Photo by Melody

PlantFiles: Narrow-Leaf Milkweed, Mexican Whorled Milkweed
Asclepias fascicularis

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Family: Apocynaceae (a-pos-ih-NAY-see-ee) (Info)
Genus: Asclepias (ass-KLE-pee-us) (Info)
Species: fascicularis (fas-sik-yoo-LAIR-iss) (Info)

Synonym:Asclepias fasciculata
Synonym:Asclepias mexicana

One vendor has this plant for sale.

9 members have or want this plant for trade.

Category:
Perennials

Height:
24-36 in. (60-90 cm)
36-48 in. (90-120 cm)

Spacing:
18-24 in. (45-60 cm)
24-36 in. (60-90 cm)

Hardiness:
USDA Zone 6a: to -23.3 C (-10 F)
USDA Zone 6b: to -20.5 C (-5 F)
USDA Zone 7a: to -17.7 C (0 F)
USDA Zone 7b: to -14.9 C (5 F)
USDA Zone 8a: to -12.2 C (10 F)
USDA Zone 8b: to -9.4 C (15 F)
USDA Zone 9a: to -6.6 C (20 F)
USDA Zone 9b: to -3.8 C (25 F)
USDA Zone 10a: to -1.1 C (30 F)
USDA Zone 10b: to 1.7 C (35 F)

Sun Exposure:
Full Sun

Danger:
All parts of plant are poisonous if ingested

Bloom Color:
Pale Green
White/Near White

Bloom Time:
Mid Summer
Late Summer/Early Fall

Foliage:
Herbaceous

Other details:
This plant is attractive to bees, butterflies and/or birds
Average Water Needs; Water regularly; do not overwater

Soil pH requirements:
6.1 to 6.5 (mildly acidic)
6.6 to 7.5 (neutral)
7.6 to 7.8 (mildly alkaline)
7.9 to 8.5 (alkaline)

Patent Information:
Non-patented

Propagation Methods:
From seed; direct sow outdoors in fall

Seed Collecting:
Bag seedheads to capture ripening seed
Allow pods to dry on plant; break open to collect seeds

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Profile:

4 positives
No neutrals
1 negative

Gardeners' Notes:

RatingAuthorContent
Positive montsho On Jun 17, 2013, montsho from Tracy, CA (Zone 9b) wrote:

This plant grows under some extreme conditions and seems to like sun, heat, drought and high wind. It grows at the edge of open fields near the road in my area. It is easy to kill with too much water so water regularly for about a week or 2 to get settled then leave it alone!

Positive TnWren On Sep 9, 2011, TnWren from Evening Shade, AR (Zone 7a) wrote:

It is a native wildflower here in the foothills of the Ozarks and I am glad to have it for the butterflies and bees who enjoy it.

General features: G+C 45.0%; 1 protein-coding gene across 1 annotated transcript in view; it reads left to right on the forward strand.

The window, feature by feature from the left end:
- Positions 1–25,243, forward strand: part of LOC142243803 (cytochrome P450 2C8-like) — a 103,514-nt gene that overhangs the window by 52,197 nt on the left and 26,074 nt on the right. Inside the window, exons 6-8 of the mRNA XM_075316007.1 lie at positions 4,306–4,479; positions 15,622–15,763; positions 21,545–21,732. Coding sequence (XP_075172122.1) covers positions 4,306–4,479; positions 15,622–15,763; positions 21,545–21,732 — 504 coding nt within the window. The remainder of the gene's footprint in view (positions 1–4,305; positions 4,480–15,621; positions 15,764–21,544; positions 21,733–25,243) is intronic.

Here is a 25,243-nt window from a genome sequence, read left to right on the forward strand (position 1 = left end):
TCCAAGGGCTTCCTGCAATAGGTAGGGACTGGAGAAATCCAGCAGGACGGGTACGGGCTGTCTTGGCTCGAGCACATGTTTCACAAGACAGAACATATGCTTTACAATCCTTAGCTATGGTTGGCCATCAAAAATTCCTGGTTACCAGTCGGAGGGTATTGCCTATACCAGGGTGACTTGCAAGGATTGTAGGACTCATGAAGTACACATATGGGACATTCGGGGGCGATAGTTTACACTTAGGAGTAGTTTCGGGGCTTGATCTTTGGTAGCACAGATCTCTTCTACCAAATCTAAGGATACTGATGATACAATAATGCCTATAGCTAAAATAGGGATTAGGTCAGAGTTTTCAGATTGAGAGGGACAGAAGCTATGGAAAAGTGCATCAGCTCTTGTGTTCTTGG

It's growing in rocky, acidic soil in partilal shade and appears to be very drought and heat tolerant.
It doesn't appear to be invasive here and I plan on harvesting more seed this year and planting it out around the property.

Positive CBernard On Nov 11, 2008, CBernard from Perris, CA (Zone 9a) wrote:

I have been growing this asclepias for three years now. It does spread quite rapidly. However, that is no problem when you consider how many butterfly species that the larva feed on this plant (besides Monarchs). It depends on what your objectives are.

Positive Ficurinia On Jul 18, 2008, Ficurinia from Portland, OR wrote:

I bought this plant a few years ago and it is only just beginning to bloom this year. Planted in the drought-tolerant area in my garden, its leaves blend in well with the other plants, and the blooms are amazing.

Negative Scorpioangel On Jun 14, 2006, Scorpioangel from Gold Hill, OR (Zone 7a) wrote:

This roadside 'weed' is invasive and very hard to get rid of once a stand is started. The only plus for this plant is the fact that it is food for Monarch's.

Regional...

This plant has been said to grow in the following regions:

Evening Shade, Arkansas
Agoura Hills, California
Brentwood, California
Laguna Beach, California
Long Beach, California
Los Angeles, California
Malibu, California
Perris, California
Richmond, California
San Marcos, California
Tracy, California
Gold Hill, Oregon
Portland, Oregon
Kerrville, Texas



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